The insecurity issues must squarely be addressed through interventions of the causes as well as effective policing and subduing the evildoers using superior arms.
We must remember, food insecurity is the mastermind of all other insecurities; banditry, insurgence, kidnapping and robbery. What are the strategies to implement these actions?
The prospects of developing agriculture in Nigeria depend on our ability and sincerity to address the two major categories of challenges; technical and security. On the technical challenges, Nigeria as a nation can resolve the issues by increasing our level of effective and quality investment. We must first consider agriculture as the livewire of our nation, which when disconnected will be akin to disconnecting oxygen supply to a patient in an intensive care unit, death will be a matter of seconds to such patient.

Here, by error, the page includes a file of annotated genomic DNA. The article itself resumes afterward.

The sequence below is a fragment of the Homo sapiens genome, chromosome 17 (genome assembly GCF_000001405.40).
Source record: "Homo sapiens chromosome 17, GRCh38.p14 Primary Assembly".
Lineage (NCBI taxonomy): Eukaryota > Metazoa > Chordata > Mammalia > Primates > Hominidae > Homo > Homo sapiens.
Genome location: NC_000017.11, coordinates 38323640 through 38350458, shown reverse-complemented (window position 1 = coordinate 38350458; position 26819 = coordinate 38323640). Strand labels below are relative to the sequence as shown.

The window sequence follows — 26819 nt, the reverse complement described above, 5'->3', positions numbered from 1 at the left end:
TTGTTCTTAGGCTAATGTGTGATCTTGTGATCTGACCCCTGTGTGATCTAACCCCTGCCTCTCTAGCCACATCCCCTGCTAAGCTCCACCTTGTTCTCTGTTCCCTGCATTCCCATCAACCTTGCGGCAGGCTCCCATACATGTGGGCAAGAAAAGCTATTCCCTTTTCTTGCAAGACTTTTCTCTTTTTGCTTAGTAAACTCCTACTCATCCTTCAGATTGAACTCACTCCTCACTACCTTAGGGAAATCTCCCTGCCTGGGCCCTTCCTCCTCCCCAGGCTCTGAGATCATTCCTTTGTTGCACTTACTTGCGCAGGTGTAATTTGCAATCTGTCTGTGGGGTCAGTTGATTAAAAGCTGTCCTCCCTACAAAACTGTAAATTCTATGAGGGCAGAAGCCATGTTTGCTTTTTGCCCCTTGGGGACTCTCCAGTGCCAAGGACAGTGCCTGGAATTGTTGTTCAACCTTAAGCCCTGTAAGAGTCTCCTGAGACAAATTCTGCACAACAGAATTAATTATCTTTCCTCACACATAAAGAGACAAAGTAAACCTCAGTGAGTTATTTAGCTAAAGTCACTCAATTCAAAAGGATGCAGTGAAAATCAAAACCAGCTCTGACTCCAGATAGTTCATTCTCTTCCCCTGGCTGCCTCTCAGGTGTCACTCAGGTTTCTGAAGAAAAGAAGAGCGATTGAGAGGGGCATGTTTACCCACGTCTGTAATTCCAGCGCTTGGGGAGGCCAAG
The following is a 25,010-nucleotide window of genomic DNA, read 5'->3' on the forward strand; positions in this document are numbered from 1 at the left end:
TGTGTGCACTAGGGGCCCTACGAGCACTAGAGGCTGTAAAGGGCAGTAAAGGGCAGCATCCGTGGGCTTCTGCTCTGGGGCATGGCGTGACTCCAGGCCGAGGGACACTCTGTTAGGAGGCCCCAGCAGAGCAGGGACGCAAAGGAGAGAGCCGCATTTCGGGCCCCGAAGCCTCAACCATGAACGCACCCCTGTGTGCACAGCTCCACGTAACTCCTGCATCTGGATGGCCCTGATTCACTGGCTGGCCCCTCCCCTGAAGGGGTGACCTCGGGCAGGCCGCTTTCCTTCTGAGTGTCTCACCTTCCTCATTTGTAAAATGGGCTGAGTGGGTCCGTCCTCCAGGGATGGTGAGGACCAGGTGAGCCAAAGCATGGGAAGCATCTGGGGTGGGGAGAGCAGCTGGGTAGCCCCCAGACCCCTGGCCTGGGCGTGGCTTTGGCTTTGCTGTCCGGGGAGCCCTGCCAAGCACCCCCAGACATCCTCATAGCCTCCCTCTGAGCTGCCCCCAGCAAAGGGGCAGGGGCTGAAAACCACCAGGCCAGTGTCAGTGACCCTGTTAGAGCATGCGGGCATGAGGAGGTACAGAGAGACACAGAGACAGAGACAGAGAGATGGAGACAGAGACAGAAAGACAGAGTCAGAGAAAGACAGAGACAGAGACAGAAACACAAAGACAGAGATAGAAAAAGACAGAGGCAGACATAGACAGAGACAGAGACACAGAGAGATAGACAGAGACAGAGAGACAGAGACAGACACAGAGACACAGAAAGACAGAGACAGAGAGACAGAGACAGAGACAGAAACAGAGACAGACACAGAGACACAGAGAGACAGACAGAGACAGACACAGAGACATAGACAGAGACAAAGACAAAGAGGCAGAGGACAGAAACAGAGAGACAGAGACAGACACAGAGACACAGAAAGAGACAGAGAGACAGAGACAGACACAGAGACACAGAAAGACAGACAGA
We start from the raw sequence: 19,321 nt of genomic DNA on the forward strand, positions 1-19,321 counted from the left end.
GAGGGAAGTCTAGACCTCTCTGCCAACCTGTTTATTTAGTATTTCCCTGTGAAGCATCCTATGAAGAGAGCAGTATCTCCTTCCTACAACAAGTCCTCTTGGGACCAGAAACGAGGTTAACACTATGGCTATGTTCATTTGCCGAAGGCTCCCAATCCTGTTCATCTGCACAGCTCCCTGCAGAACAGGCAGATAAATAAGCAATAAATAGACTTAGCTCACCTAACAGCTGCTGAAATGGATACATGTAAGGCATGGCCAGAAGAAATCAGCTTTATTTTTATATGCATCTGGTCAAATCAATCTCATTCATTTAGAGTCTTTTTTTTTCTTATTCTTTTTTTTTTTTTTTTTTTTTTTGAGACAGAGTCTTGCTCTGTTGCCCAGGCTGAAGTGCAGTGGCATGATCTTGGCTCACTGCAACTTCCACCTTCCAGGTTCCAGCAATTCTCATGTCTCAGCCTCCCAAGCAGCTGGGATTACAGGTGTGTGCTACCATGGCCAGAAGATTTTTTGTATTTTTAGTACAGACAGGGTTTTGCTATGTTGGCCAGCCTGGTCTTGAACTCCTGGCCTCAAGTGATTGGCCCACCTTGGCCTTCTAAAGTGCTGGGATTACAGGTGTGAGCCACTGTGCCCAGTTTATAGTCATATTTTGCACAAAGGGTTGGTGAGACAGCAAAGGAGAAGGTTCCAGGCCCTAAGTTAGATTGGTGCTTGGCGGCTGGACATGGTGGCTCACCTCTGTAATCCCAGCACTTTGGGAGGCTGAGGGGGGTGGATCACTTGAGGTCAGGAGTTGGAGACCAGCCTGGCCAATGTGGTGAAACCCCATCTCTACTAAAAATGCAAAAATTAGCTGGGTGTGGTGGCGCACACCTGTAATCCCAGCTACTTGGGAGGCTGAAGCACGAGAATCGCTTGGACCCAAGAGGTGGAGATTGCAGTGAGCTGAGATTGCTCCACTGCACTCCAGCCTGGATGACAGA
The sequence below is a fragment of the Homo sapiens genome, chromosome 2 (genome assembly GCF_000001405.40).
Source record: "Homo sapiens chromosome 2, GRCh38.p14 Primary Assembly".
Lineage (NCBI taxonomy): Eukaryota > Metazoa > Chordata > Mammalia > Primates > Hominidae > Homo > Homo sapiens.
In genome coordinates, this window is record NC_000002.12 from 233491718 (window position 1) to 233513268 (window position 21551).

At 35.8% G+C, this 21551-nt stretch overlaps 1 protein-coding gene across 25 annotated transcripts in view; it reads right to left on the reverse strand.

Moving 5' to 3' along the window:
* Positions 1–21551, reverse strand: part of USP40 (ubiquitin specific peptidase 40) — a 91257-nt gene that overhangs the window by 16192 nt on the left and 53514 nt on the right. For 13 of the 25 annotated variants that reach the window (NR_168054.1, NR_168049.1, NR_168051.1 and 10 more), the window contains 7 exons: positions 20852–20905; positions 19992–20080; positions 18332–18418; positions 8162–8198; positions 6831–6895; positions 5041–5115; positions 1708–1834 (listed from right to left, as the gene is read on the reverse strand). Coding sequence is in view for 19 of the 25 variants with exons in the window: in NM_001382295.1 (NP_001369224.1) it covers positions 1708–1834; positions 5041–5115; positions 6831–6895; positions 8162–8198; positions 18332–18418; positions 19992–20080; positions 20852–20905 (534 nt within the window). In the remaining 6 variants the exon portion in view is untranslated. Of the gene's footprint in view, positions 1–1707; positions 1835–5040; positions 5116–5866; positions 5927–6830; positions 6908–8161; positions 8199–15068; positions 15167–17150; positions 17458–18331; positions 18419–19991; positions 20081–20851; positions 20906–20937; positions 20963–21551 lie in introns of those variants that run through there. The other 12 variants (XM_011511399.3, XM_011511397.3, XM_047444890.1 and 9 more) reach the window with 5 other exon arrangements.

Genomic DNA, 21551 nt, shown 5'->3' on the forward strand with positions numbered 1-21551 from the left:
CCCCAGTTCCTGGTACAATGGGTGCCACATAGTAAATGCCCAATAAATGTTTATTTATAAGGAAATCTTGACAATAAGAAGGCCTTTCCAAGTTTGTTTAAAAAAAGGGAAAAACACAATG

Therefore, can we raise our level of agricultural investment? There is already a Bill for Agricultural Trust Fund before the National Assembly, which when legislated; Agriculture would receive the needed impetus, investment-wise to be modernised.
Additionally, states and National Assemblies with the support of the executive arm of government can legislate an increase of budgetary allocation to the level of Mobuto declaration of 10 per cent of the annual budget.
Furthermore, the component of extension service provision in agriculture can receive special treatment.
This is because while agriculture is the livewire to our society, the provision of agricultural extension services is the “blood” of agriculture.
Agricultural extension entails knowledge transfer, utilization and feedback, market intelligence, skill acquisition and perfection, and productivity enhancement along the value chain of agricultural commodities (crops and livestock).